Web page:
Tuck's Reviews > Magic Hours: Essays on Creators and Creation

Magic Hours by Tom Bissell
Rate this book
Clear rating

's review
May 02, 2012

really liked it
bookshelves: essays
Read in May, 2012

a new imprint of mcsweeney's, believer books (2 gripes, the font is terrible, and there is no index, come on, we need an index mcsweeneys), has this collection from bissell, collecting about 12 years of essays taken mostly from mainstream mags (harpers, new yorker, new york times book review, believer, outside etc) and many of these are about tv shows and movies, which i skipped for the most part, though the overview of herzog is pretty fantastic. and the thoughts about david foster wallace and his kenyon graduation speech almost made me cry. bho hho.
i like bissell though, he is wide-eyed country type, but brave, and fresh(ish) in his interpretations of art, politics, travel, and literature. i first read his books about aral sea, and "father of all things" (about vietnam vets (his dad mainly) and that war in general) and liked them alot, so these magazine articles were interesting to me to see his more immediate style of reporting. all in all he does a good job of balancing fact and feeling, philosophy and physical description, but falls far short in some goofs (which he admits, so there is that) like not knowing what a crab apple tree is, or what a pheasant looks like. i like this quote he pulls from kapuscinski, the polish world conflict reporter (and public library shout out)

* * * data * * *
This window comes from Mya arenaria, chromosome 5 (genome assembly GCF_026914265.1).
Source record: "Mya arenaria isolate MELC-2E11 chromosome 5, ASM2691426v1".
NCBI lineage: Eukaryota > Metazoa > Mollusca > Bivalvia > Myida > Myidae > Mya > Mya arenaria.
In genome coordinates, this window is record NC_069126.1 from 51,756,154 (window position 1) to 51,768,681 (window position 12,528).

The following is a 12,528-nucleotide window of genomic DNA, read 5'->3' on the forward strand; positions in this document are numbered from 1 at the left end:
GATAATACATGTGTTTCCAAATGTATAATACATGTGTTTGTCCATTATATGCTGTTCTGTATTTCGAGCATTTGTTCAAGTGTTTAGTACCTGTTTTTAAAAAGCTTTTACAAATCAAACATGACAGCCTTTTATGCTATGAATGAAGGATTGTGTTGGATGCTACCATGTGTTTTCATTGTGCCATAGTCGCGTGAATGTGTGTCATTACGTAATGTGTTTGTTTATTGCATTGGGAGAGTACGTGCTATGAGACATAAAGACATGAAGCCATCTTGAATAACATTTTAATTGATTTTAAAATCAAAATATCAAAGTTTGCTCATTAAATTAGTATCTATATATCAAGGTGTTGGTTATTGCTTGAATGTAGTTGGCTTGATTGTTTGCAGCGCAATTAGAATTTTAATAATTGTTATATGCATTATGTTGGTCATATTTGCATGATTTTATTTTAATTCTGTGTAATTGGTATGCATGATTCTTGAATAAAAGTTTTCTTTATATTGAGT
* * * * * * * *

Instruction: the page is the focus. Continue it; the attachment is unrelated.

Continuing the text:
“A nonfiction writer’s style provides the first corresponding clue as to how we are to approach the facts at hand. The style of the plainspoken, rigorously invisible journalist semaphores one kind of approach, that of the poetical, allusive, and interactive journalist another. These are not competitive styles. One is contentedly earthbound while the other mingles in a Milky Way where morality is not a matter of proper dates and chronology but of representational accuracy, context, language. Its mode of communication is not discursive, or even necessarily informative, but visionary. It is called poetic license for a reason: one has to earn it. As Kapuscinski once said, the subtle tyranny of what happened “is exactly what I avoid.” He continued, “If those are the questions you want answered, you can visit your local library.”
3 likes · flag

Sign into Goodreads to see if any of your friends have read Magic Hours.
Sign In »

Comments (showing 1-4 of 4) (4 new)

dateDown arrow    newest »

message 1: by MJ (new) - rated it 4 stars

MJ Nicholls This is the guy who wrote the great Extra Lives: Why Video Games Matter which I haven't read yet because the freaking thing wasn't even published in this freaking country. *fume*

Tuck yes, he has an essay in this collection about jennifer hale, the voice-over queeen of games. it is pretty interesting. what a weird world that is. is "extra lives" also called "the art and design of Gears of War"? http://www.goodreads.com/book/show/13...

no i gess not, it seems to be different than "extra lives". this bissell guy is pretty geeky, watch out

message 3: by MJ (new) - rated it 4 stars

MJ Nicholls Is this an accurate better title? http://betterbooktitles.com/post/2659...

Tuck ha! what a crazy website. and i thought I wasted a lot of time goofing around. no, now mj, don't tell me........

back to top